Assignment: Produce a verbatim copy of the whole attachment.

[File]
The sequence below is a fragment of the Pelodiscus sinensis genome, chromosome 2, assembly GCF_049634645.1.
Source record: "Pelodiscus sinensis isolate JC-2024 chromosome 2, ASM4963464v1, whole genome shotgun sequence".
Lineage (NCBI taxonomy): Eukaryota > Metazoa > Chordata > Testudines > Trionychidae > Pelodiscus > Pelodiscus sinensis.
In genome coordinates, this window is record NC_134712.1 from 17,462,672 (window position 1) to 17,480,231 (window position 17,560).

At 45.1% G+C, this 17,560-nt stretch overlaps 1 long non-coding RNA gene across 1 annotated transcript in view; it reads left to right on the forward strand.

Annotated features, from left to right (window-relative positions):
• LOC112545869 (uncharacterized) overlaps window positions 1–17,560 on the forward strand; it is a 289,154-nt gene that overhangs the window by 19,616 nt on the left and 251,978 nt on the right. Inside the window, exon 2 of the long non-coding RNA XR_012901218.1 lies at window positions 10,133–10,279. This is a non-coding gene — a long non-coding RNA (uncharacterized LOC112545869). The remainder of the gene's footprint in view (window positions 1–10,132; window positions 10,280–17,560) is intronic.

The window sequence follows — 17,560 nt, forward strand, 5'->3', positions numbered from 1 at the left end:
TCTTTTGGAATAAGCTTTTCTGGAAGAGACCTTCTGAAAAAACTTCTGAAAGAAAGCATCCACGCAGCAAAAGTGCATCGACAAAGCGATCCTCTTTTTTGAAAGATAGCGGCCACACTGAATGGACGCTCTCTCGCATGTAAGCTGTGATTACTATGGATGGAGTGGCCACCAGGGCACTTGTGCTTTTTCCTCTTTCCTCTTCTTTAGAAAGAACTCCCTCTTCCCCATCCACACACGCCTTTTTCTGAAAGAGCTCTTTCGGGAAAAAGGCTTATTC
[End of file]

The sequence below is a fragment of the Pelodiscus sinensis genome, chromosome 2, assembly GCF_049634645.1.
Source record: "Pelodiscus sinensis isolate JC-2024 chromosome 2, ASM4963464v1, whole genome shotgun sequence".
Lineage (NCBI taxonomy): Eukaryota > Metazoa > Chordata > Testudines > Trionychidae > Pelodiscus > Pelodiscus sinensis.
In genome coordinates, this window is record NC_134712.1 from 17,462,672 (window position 1) to 17,480,231 (window position 17,560).

At 45.1% G+C, this 17,560-nt stretch overlaps 1 long non-coding RNA gene across 1 annotated transcript in view; it reads left to right on the forward strand.

Annotated features, from left to right (window-relative positions):
• LOC112545869 (uncharacterized) overlaps window positions 1–17,560 on the forward strand; it is a 289,154-nt gene that overhangs the window by 19,616 nt on the left and 251,978 nt on the right. Inside the window, exon 2 of the long non-coding RNA XR_012901218.1 lies at window positions 10,133–10,279. This is a non-coding gene — a long non-coding RNA (uncharacterized LOC112545869). The remainder of the gene's footprint in view (window positions 1–10,132; window positions 10,280–17,560) is intronic.

The window sequence follows — 17,560 nt, forward strand, 5'->3', positions numbered from 1 at the left end:
TCTTTTGGAATAAGCTTTTCTGGAAGAGACCTTCTGAAAAAACTTCTGAAAGAAAGCATCCACGCAGCAAAAGTGCATCGACAAAGCGATCCTCTTTTTTGAAAGATAGCGGCCACACTGAATGGACGCTCTCTCGCATGTAAGCTGTGATTACTATGGATGGAGTGGCCACCAGGGCACTTGTGCTTTTTCCTCTTTCCTCTTCTTTAGAAAGAACTCCCTCTTCCCCATCCACACACGCCTTTTTCTGAAAGAGCTCTTTCGGGAAAAAGGCTTATTC